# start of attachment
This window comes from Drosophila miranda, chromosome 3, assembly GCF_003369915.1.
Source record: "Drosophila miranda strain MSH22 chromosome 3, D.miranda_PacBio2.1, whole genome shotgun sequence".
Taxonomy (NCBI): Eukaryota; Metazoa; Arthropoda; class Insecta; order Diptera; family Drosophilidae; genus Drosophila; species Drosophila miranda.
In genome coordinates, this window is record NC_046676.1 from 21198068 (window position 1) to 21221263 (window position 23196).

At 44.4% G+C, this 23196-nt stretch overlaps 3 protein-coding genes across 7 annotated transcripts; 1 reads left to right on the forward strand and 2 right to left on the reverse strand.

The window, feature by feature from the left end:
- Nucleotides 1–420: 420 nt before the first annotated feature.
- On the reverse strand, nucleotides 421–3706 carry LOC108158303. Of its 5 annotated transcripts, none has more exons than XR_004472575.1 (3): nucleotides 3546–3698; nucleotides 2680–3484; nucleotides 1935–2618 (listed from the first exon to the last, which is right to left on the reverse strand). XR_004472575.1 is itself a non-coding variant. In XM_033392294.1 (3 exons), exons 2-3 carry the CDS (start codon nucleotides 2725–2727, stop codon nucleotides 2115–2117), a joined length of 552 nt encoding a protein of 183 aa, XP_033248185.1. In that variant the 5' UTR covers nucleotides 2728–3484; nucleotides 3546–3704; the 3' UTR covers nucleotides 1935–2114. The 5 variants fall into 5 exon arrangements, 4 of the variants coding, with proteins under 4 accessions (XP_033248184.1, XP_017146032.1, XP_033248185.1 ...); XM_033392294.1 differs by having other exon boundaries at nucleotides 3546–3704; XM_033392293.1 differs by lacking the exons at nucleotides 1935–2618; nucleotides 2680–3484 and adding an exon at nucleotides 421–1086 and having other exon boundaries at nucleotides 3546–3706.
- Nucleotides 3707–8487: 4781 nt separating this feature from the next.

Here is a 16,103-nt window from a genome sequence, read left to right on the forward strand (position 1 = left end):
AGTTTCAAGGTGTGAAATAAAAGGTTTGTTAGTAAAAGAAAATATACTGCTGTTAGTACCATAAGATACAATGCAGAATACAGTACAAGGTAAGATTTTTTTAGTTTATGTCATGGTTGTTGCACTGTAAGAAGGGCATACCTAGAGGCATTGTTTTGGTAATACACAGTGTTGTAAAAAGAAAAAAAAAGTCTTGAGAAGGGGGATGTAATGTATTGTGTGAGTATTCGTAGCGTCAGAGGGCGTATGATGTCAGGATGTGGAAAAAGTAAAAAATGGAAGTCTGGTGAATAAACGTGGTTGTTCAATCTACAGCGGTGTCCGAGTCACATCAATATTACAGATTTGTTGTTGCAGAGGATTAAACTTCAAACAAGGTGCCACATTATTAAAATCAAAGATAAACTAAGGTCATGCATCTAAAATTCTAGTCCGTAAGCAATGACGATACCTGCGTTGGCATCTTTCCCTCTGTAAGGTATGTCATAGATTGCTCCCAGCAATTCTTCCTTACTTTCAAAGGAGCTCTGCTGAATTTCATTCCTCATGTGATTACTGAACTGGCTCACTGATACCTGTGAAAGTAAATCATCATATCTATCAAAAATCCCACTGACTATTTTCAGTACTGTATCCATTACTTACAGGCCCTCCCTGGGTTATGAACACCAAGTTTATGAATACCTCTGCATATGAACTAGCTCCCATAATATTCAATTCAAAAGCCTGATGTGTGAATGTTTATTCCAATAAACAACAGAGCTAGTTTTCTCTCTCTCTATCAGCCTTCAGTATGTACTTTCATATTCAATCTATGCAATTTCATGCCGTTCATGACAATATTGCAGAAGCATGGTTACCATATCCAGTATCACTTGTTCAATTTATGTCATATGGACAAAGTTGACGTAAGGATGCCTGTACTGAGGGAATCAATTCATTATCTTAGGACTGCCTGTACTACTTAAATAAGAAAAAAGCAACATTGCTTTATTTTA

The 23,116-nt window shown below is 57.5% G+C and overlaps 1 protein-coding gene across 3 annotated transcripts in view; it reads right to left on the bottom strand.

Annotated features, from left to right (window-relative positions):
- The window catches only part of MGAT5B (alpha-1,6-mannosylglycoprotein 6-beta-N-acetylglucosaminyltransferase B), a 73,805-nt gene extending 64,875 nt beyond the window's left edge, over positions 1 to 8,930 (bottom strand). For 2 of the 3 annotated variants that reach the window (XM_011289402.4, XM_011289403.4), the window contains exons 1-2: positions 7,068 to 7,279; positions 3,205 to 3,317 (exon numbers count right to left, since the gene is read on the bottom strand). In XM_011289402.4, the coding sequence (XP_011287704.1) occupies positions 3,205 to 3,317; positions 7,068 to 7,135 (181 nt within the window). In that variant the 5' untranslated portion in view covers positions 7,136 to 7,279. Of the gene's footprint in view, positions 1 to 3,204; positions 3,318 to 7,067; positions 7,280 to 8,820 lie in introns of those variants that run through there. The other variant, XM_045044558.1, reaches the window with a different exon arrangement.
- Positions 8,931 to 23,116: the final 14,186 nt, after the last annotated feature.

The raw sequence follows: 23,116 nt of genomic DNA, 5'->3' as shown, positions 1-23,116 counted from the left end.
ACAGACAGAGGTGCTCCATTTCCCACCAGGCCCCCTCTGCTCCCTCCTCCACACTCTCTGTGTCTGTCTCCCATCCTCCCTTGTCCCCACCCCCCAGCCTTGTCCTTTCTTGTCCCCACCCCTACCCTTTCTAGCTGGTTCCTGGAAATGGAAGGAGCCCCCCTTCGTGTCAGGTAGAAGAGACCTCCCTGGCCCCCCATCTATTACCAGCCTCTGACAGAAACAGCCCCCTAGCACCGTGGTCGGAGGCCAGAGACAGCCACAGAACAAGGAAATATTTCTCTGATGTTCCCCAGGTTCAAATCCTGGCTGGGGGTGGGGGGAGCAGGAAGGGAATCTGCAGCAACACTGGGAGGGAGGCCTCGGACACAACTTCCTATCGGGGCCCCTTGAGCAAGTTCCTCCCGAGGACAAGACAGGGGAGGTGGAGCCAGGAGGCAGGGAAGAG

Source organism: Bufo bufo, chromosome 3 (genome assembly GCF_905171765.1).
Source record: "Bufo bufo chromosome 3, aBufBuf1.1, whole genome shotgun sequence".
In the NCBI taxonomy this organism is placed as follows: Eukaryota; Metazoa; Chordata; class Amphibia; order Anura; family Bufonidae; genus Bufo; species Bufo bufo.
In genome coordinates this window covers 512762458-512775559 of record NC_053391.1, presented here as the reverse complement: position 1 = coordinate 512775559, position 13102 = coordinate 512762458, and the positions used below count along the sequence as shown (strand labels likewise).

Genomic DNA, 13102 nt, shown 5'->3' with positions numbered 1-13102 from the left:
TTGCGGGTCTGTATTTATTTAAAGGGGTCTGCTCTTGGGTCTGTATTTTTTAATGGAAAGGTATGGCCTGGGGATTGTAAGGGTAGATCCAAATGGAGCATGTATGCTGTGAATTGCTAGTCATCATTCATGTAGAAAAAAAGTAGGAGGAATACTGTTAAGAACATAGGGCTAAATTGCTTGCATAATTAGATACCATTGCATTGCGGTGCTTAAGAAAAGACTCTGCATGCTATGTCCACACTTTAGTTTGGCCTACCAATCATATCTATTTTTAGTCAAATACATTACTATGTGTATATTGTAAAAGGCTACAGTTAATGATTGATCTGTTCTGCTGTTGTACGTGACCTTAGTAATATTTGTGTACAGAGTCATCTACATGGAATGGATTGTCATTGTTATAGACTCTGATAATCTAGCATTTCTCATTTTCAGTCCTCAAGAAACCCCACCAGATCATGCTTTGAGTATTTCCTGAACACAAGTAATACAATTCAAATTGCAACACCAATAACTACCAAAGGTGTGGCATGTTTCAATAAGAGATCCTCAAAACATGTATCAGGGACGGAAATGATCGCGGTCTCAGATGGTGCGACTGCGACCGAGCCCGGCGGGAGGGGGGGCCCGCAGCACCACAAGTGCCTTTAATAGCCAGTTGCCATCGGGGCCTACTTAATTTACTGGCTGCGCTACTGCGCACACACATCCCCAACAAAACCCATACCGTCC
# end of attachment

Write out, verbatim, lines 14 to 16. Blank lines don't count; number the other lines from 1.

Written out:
- The window catches only part of MGAT5B (alpha-1,6-mannosylglycoprotein 6-beta-N-acetylglucosaminyltransferase B), a 73,805-nt gene extending 64,875 nt beyond the window's left edge, over positions 1 to 8,930 (bottom strand). For 2 of the 3 annotated variants that reach the window (XM_011289402.4, XM_011289403.4), the window contains exons 1-2: positions 7,068 to 7,279; positions 3,205 to 3,317 (exon numbers count right to left, since the gene is read on the bottom strand). In XM_011289402.4, the coding sequence (XP_011287704.1) occupies positions 3,205 to 3,317; positions 7,068 to 7,135 (181 nt within the window). In that variant the 5' untranslated portion in view covers positions 7,136 to 7,279. Of the gene's footprint in view, positions 1 to 3,204; positions 3,318 to 7,067; positions 7,280 to 8,820 lie in introns of those variants that run through there. The other variant, XM_045044558.1, reaches the window with a different exon arrangement.
- Positions 8,931 to 23,116: the final 14,186 nt, after the last annotated feature.

The raw sequence follows: 23,116 nt of genomic DNA, 5'->3' as shown, positions 1-23,116 counted from the left end.